Fetal Monitoring Concerns

FIGURE 81.1 Reactive nonstress test. This nonstress test is reassuring, indicating fetal well-being.

Fetal heart rate decelerations can also be appreciated on an NST or during continuous fetal monitoring during labor. Decelerations occur when the fetal heart rate falls below the baseline heart rate; they are classified according to their appearance and location in relation to uterine contractions. Different types of decelerations are caused by different mechanisms. Therefore, each type of deceleration has different implications for fetal status.

  • Early decelerations: Early decelerations begin at the onset of uterine contractions and appear to mirror the contraction (Fig. 81.2) (29). They are believed to be caused by pressure on the fetal head. This pressure results in an alteration in cerebral blood flow and stimulation of the vagal center, causing parasympathetic stimulation and a subsequent decrease in the fetal heart rate. Early decelerations are thought to be benign and generally are not associated with fetal hypoxia, acidosis, or low Apgar scores.
  • Variable decelerations: Variable decelerations are abrupt decreases in the fetal heart rate at least 15 bpm below baseline with the onset to nadir lasting less than 30 seconds. Variable decelerations do not necessarily correlate with contractions (Fig. 81.3) (29). They are thought to be caused by intermittent umbilical cord compression. “Shoulders” can be seen both preceding and following these variable decelerations, and should not be considered accelerations, as they are a manifestation of the increase in sympathetic nervous system stimulation during fetal heart rate decelerations. Mild or isolated variable decelerations are benign. Repetitive moderate or severe variable decelerations may indicate fetal compromise.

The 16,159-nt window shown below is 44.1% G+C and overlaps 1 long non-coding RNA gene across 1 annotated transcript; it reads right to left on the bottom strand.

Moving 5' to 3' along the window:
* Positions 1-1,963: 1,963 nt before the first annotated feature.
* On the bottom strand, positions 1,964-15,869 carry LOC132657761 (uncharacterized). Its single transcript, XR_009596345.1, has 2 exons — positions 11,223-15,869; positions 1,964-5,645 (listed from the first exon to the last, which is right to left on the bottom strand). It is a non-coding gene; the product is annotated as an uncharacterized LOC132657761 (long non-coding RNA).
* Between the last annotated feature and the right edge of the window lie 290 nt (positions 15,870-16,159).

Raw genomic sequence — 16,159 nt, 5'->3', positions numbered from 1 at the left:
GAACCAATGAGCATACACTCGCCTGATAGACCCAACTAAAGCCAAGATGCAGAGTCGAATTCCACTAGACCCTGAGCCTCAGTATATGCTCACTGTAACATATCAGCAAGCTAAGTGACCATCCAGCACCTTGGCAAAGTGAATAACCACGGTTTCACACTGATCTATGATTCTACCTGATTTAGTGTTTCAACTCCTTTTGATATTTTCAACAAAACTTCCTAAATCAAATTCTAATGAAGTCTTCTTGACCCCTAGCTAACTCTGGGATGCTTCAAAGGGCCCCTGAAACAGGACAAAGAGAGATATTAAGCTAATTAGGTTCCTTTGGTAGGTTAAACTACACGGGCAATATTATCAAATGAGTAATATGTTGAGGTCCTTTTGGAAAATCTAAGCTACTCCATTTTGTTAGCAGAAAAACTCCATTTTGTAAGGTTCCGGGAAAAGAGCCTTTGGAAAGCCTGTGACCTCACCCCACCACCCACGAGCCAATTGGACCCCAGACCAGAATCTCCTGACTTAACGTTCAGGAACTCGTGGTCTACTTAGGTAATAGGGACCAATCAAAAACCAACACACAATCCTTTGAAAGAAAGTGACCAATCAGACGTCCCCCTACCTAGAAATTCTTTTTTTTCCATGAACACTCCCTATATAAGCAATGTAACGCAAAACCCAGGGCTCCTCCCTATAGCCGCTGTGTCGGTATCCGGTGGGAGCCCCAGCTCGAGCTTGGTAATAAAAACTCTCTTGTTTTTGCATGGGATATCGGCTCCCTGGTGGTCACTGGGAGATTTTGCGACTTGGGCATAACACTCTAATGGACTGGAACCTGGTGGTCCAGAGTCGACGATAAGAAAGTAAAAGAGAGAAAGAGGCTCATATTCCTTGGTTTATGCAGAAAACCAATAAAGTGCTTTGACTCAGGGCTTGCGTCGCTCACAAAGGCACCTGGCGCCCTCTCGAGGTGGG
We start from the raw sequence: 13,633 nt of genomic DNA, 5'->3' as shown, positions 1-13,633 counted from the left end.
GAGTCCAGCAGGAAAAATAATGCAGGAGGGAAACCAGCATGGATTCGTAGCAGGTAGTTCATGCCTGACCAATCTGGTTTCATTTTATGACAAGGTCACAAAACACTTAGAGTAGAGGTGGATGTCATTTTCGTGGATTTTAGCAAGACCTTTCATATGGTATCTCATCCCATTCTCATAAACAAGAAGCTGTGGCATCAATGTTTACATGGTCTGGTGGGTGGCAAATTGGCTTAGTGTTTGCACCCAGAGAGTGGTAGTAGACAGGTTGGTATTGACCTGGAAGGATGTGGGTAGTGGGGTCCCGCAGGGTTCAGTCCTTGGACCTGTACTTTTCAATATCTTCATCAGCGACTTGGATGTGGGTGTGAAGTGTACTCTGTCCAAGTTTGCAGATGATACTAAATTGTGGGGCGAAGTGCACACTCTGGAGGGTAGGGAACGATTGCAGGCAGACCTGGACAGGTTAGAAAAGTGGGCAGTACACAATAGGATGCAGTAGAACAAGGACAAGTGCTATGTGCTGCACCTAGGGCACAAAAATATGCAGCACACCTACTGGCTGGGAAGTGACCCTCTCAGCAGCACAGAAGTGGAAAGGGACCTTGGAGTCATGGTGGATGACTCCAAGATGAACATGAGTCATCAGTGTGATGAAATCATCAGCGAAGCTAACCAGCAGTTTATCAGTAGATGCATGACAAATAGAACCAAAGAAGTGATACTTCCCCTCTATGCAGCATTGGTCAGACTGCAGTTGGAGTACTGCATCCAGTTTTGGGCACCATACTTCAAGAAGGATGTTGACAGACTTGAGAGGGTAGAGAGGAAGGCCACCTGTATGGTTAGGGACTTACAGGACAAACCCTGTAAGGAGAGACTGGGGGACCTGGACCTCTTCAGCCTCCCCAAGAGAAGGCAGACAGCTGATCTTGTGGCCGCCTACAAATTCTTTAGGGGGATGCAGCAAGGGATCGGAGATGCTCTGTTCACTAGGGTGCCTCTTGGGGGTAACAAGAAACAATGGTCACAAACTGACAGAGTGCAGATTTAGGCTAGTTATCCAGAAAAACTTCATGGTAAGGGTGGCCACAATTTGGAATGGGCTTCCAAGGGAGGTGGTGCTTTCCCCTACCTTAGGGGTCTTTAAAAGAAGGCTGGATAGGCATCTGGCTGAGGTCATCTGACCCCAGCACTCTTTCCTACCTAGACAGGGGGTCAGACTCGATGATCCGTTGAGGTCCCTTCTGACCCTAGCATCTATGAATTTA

• Late decelerations: Late decelerations occur late in relation to the uterine contraction. Their onset begins after the contraction begins, and they resolve after the resolution of the contraction (29) (Fig. 81.4). These decelerations occur as a result of decreased uteroplacental oxygen delivery to the fetus, but they may not necessarily signify poor placental function—late decelerations may be caused by maternal hypotension or decreased uterine blood flow. Persistence of late decelerations, especially in the absence of baseline fetal heart rate variability, is an ominous sign of fetal compromise.
  • Prolonged decelerations: A prolonged deceleration is any deceleration at least 15 bpm below the baseline that lasts for 2 to 10 minutes (29). Repetitive prolonged decelerations are cause for concern for fetal compromise. Any deceleration lasting longer than 10 minutes is considered a change in baseline if the new rate is greater than 110 bpm, or bradycardia if the new heart rate is less than 110 bpm.

The last aspect of the fetal heart rate tracing analyzed on an NST is heart rate variability, or the fluctuations in the fetal heart rate seen outside of accelerations or decelerations (29). Variability is described as absent (no fluctuation), minimal (<5 bpm), moderate (5 to 15 bpm), or marked (>25 bpm) (29). In addition to causing the NST to be nonreactive, fetal sleep can be a reason for decreased variability, but persistently minimal or absent fetal heart rate variability is the most significant sign of fetal compromise (30). When evaluating all of these aspects of an NST, a normal result is a reactive NST with a baseline between 110 and 160 bpm, no decelerations, and moderate variability.

FIGURE 81.2 Early decelerations. Early decelerations mirror the contraction and are not associated with fetal compromise.